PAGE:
As reported by Fox News, the data was released on Tuesday by the National Center for Education Statistics (NCES), which operates under the guidance of the Department of Education’s Institute of Education Sciences (IES). The report shows that 76 percent of public schools saw staff express concerns about the mental health of their students, including depression, anxiety, and trauma since the coronavirus pandemic began in early 2020.
President Joe Biden’s administration is pushing new policies that make it harder for charter schools to survive while strengthening the power of teachers unions, experts told the Daily Caller News Foundation.
The newly proposed rules, which apply to the Department of Education’s (DOE) 2023 budget, will make it more difficult for charter start-ups to qualify and receive funding from a $440 million federal charter school program by requiring charter schools to prove there is a demand for education not being met by other institutions like public schools. The guidelines will consequently give teachers unions more control over education, experts told the DCNF.
In case you missed it, on Monday MIT announced that they would be reinstating their SAT/ACT requirement for future admissions cycles. Like many universities, MIT had ditched the tests during the pandemic.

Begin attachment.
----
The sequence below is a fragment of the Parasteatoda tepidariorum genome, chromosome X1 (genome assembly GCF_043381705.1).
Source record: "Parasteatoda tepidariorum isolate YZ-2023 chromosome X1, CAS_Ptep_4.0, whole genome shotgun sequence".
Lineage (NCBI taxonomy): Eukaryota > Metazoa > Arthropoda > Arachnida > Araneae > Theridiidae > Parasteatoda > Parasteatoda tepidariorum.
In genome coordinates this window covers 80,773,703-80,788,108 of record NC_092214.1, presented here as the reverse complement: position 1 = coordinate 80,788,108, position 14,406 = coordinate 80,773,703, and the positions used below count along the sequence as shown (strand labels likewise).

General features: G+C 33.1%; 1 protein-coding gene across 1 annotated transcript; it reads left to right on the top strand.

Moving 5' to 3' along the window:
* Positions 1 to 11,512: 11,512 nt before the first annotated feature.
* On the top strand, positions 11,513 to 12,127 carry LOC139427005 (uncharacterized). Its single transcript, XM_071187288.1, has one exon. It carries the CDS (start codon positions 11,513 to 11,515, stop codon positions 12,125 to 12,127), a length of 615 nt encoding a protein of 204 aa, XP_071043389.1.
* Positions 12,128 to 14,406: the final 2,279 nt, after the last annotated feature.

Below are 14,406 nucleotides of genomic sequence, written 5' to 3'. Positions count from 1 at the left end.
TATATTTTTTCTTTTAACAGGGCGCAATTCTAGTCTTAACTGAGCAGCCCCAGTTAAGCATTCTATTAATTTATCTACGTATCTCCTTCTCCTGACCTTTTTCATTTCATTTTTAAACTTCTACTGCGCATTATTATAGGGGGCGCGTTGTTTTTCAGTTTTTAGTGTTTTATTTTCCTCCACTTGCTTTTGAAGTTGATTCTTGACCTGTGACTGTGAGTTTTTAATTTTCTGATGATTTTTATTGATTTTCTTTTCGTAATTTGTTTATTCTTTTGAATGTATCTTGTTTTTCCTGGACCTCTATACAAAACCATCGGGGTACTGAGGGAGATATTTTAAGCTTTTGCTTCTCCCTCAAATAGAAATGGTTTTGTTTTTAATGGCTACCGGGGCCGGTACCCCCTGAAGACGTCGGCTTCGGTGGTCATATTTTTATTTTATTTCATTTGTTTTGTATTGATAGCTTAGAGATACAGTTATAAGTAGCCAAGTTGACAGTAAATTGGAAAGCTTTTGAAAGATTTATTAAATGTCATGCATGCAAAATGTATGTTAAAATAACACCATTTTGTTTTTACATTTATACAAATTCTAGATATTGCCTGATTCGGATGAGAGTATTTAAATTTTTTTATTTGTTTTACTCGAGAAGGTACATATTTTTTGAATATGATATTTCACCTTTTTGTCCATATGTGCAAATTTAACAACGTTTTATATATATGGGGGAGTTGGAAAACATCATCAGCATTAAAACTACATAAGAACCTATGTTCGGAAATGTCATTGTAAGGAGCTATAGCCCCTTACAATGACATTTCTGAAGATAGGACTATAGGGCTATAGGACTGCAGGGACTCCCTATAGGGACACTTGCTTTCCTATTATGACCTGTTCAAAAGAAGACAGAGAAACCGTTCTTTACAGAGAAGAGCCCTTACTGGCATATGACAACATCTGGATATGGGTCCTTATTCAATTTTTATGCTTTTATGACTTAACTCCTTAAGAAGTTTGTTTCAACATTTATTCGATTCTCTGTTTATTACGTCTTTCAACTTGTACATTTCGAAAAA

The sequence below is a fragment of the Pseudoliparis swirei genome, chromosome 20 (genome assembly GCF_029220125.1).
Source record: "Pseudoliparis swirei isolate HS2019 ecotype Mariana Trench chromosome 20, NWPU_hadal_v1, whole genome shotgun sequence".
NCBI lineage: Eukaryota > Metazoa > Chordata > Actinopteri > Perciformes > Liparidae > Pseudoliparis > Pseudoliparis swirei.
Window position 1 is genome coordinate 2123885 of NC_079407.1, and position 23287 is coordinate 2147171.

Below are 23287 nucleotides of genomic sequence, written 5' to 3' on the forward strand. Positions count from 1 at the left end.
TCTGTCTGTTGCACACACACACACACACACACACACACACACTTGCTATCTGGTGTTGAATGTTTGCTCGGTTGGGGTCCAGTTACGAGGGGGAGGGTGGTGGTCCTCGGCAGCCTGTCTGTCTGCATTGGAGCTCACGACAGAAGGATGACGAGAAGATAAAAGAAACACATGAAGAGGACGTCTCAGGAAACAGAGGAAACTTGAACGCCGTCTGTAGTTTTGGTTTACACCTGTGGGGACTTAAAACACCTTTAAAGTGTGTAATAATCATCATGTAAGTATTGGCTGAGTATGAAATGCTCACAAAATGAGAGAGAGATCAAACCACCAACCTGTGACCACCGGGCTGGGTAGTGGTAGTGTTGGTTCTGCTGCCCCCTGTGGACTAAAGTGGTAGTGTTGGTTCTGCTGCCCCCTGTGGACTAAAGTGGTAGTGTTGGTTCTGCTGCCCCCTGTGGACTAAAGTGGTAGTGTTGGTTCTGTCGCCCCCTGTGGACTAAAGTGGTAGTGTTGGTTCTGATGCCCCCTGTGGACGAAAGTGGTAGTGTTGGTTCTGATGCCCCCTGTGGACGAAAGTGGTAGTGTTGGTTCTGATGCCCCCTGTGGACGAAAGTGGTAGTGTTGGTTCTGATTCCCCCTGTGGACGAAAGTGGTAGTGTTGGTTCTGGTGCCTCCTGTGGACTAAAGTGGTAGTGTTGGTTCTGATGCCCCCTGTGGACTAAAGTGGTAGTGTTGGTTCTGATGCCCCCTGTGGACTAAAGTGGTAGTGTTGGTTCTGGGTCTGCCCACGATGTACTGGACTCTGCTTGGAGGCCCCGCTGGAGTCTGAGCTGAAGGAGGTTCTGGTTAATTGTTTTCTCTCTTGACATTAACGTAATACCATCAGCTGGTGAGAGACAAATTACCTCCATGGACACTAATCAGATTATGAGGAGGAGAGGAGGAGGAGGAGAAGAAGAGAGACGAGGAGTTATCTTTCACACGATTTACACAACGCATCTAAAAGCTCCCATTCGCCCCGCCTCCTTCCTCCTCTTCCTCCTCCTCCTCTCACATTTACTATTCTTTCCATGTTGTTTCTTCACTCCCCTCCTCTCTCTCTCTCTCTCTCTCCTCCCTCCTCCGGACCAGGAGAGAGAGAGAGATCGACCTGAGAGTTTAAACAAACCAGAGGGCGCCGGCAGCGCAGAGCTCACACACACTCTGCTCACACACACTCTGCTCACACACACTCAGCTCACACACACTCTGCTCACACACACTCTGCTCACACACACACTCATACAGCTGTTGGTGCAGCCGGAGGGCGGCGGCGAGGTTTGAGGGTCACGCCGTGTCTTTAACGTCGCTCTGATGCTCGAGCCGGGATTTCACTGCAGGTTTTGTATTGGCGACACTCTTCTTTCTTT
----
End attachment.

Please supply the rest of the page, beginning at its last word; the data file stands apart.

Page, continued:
Even prior to the pandemic, however, there had been a widespread push to abandon these tests to enhance diversity.
“Data shows tests like the SAT are biased against students from low-income households. Poorer students tend to perform worse on the test,” CNN reported in 2015. “Blacks and Hispanics also consistently score lower on the SAT than whites.” (CNN conveniently left out that Asian Americans score much higher than whites, presumably because it didn’t fit the narrative.)
Five years ago, hardly anyone knew what Critical Race Theory (CRT) was, but now the phrase is a common one in American households. The Marxist-based theory advocating a race-essentialist approach to education, law, public policy, and even health care, seeks to deconstruct the foundations of society and rebuild it as “antiracist,” while discriminating against whites along the way. Many people are overwhelmed with both the pervasiveness of the doctrine and the large task of fighting it.
Parents in Loudon County, VA, have tackled the issue head on, making national news by loudly criticizing CRT and electing school board members opposed to it. Such efforts, however, have been piecemeal nationwide.
Momentum in fighting this hate-doctrine is growing, though, and many parents want to know how they can protect their children and eradicate such teaching from their local schools. Catrin Wigfall, a Policy Fellow with the Center of the American Experiment, offers some practical ways parents can fight CRT.
The Texas Lieutenant Governor has stated his priority to eliminate tenure in an attempt to stop Critical Race Theory (CRT) from “poisoning the minds of the next generation.”
During a Feb. 18 press conference, Lieutenant Governor Dan Patrick argued that academia has been infiltrated by “tenured, leftist professors” and called for additional oversight methods to crack down on the controversial curriculum.
Patrick defined CRT as “an offshoot of critical legal studies, which is an offshoot of a socialist program (which says) that everything that happened in life is based on racism.”